0.48 migrant(s)/1,000 population (2008 est.)
Sex ratio:
at birth: 1.05 male(s)/female
under 15 years: 1.05 male(s)/female
15-64 years: 1.02 male(s)/female
65 years and over: 0.86 male(s)/female
total population: 1.02 male(s)/female (2008 est.)
Infant mortality rate:
total: 9.01 deaths/1,000 live births
male: 9.92 deaths/1,000 live births
female: 8.05 deaths/1,000 live births (2008 est.)
Life expectancy at birth:
total population: 77.4 years
male: 74.79 years
female: 80.14 years (2008 est.)
Total fertility rate:
2.17 children born/woman (2008 est.)
HIV/AIDS - adult prevalence rate:
0.6% (2003 est.)
HIV/AIDS - people living with HIV/AIDS:
12,000 (2003 est.)
HIV/AIDS - deaths:
900 (2003 est.)
Major infectious diseases:
degree of risk: intermediate
food or waterborne diseases: bacterial diarrhea and hepatitis A
vectorborne diseases: dengue fever (2008)
noun: Costa Rican(s)
adjective: Costa Rican
Ethnic groups:
white (including mestizo) 94%, black 3%, Amerindian 1%, Chinese 1%, other 1%
Roman Catholic 76.3%, Evangelical 13.7%, Jehovah's Witnesses 1.3%, other Protestant 0.7%, other 4.8%, none 3.2%
Spanish (official), English
definition: age 15 and over can read and write
total population: 94.9%
male: 94.7%
female: 95.1% (2000 census)
School life expectancy (primary to tertiary education):
total: 12 years
male: 12 years
female: 12 years (2005)
Education expenditures:
4.9% of GDP (2004)
Government Costa Rica
Country name:
conventional long form: Republic of Costa Rica
conventional short form: Costa Rica
local long form: Republica de Costa Rica
local short form: Costa Rica
Government type:
democratic republic
name: San Jose
geographic coordinates: 9 56 N, 84 05 W
time difference: UTC-6 (1 hour behind Washington, DC during Standard Time)
Administrative divisions:
7 provinces (provincias, singular - provincia); Alajuela, Cartago, Guanacaste, Heredia, Limon, Puntarenas, San Jose
15 September 1821 (from Spain)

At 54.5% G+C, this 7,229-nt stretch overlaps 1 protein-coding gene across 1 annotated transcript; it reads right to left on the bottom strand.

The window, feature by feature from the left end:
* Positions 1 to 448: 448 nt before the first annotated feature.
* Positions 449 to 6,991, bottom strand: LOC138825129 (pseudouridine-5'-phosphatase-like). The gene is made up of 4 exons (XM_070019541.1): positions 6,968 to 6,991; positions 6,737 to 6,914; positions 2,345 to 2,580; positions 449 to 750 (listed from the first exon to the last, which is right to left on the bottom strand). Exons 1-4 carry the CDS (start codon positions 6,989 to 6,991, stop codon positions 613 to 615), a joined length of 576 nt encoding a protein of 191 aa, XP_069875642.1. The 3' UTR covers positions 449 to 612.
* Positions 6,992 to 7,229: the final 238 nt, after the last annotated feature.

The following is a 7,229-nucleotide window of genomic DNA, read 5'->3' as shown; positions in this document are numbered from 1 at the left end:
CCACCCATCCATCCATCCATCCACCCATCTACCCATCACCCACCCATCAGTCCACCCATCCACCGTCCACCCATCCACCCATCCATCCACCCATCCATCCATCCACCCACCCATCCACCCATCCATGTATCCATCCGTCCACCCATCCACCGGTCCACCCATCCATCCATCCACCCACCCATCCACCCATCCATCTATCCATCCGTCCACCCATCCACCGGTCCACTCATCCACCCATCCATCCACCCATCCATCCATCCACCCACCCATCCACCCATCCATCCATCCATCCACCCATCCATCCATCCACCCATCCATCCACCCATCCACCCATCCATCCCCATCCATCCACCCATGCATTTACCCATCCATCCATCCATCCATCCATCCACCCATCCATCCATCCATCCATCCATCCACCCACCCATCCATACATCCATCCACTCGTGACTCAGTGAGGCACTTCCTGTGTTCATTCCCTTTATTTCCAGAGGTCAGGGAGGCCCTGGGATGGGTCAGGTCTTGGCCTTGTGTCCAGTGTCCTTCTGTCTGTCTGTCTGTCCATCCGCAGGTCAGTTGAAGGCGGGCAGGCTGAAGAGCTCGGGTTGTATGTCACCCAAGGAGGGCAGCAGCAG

National holiday:
Independence Day, 15 September (1821)
7 November 1949
Legal system:
based on Spanish civil law system; judicial review of legislative acts in the Supreme Court; has accepted compulsory ICJ jurisdiction
18 years of age; universal and compulsory
Executive branch:
chief of state: President Oscar ARIAS Sanchez (since 8 May 2006); First Vice President Laura CHINCHILLA (since 8 May 2006); Second Vice President (vacant); note - the president is both the chief of state and head of government
head of government: President Oscar ARIAS Sanchez (since 8 May 2006); First Vice President Laura CHINCHILLA (since 8 May 2006); Second Vice President (vacant)
cabinet: Cabinet selected by the president
elections: president and vice presidents elected on the same ticket by popular vote for a single four-year term; election last held 5 February 2006 (next to be held in February 2010)
election results: Oscar ARIAS Sanchez elected president; percent of vote - Oscar ARIAS Sanchez (PLN) 40.9%; Otton SOLIS (PAC) 39.8%, Otto GUEVARA Guth (PML) 8%, Ricardo TOLEDO (PUSC) 3%
Legislative branch:
unicameral Legislative Assembly or Asamblea Legislativa (57 seats; members are elected by direct, popular vote to serve four-year terms)
elections: last held 5 February 2006 (next to be held in February 2010)
election results: percent of vote by party - NA; seats by party - PLN 25, PAC 17, PML 6, PUSC 5, PASE 1, PFA 1, PRN 1, PUN 1
Judicial branch:
Supreme Court or Corte Suprema (22 justices are elected for renewable eight-year terms by the Legislative Assembly)
Political parties and leaders: